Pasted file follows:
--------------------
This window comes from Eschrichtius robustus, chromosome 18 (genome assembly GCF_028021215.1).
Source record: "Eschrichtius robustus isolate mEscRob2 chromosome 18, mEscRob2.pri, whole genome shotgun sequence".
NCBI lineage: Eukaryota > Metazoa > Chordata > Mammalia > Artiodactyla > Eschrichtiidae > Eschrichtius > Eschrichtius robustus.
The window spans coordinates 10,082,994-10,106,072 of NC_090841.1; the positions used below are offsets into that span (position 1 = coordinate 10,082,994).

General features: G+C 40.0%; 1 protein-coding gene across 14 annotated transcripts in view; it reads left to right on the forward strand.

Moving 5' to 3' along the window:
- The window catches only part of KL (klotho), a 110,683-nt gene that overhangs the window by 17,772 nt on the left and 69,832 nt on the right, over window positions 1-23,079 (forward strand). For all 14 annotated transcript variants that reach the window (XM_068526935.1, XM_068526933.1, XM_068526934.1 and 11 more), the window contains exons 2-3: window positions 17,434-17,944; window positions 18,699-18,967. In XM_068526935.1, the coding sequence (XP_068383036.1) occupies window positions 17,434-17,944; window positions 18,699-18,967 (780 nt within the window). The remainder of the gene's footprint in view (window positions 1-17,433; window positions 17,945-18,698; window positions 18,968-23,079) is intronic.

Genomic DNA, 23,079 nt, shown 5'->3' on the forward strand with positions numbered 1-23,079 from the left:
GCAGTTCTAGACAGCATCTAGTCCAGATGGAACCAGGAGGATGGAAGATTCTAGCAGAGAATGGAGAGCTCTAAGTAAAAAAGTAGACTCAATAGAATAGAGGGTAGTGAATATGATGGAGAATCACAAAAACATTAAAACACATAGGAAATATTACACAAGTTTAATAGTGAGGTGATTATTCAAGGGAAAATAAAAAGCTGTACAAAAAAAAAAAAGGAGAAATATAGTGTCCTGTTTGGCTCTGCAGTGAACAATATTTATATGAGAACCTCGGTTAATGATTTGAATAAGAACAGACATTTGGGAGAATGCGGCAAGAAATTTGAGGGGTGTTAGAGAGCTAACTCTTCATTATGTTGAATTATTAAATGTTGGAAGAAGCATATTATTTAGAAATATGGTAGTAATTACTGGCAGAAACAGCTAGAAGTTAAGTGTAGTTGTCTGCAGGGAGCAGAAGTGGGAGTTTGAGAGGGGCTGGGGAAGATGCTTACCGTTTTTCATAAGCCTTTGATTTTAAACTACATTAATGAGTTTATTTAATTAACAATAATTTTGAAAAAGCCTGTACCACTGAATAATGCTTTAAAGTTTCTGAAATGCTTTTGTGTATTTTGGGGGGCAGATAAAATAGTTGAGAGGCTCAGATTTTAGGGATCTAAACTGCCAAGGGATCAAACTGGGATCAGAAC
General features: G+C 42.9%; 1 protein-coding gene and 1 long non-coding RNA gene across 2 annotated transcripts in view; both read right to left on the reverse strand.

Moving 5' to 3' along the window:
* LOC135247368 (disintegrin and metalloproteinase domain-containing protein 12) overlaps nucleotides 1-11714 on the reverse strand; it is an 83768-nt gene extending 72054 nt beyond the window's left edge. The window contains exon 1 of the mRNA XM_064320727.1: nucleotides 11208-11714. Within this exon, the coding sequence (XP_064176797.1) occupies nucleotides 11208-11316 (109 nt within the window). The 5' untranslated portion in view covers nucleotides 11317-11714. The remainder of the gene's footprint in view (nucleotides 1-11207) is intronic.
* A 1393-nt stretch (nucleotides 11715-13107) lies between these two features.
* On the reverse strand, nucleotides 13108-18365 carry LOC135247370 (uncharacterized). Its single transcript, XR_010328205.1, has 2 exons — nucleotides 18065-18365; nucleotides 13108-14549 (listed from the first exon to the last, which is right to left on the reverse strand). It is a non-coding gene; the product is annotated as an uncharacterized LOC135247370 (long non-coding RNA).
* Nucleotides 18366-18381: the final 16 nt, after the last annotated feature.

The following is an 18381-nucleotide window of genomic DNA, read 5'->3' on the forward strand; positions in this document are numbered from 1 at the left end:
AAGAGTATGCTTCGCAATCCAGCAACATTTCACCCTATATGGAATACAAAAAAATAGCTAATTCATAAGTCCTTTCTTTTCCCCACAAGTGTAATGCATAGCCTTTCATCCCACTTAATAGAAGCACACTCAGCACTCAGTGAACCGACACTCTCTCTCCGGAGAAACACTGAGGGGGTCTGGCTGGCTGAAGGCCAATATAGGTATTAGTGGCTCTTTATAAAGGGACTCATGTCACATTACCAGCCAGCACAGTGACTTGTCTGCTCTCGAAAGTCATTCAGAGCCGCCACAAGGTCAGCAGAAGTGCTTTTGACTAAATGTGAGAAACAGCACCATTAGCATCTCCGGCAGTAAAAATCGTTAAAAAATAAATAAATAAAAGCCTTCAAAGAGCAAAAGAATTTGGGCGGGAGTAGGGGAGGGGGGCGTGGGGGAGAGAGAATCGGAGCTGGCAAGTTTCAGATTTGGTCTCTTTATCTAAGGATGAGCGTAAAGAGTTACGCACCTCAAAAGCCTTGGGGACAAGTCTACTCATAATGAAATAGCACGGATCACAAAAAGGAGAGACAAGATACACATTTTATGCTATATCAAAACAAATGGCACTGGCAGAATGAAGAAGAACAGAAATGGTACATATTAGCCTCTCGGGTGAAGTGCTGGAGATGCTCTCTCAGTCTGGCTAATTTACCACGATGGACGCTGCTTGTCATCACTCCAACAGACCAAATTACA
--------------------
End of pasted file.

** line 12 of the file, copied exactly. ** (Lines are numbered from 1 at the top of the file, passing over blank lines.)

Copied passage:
* LOC135247368 (disintegrin and metalloproteinase domain-containing protein 12) overlaps nucleotides 1-11714 on the reverse strand; it is an 83768-nt gene extending 72054 nt beyond the window's left edge. The window contains exon 1 of the mRNA XM_064320727.1: nucleotides 11208-11714. Within this exon, the coding sequence (XP_064176797.1) occupies nucleotides 11208-11316 (109 nt within the window). The 5' untranslated portion in view covers nucleotides 11317-11714. The remainder of the gene's footprint in view (nucleotides 1-11207) is intronic.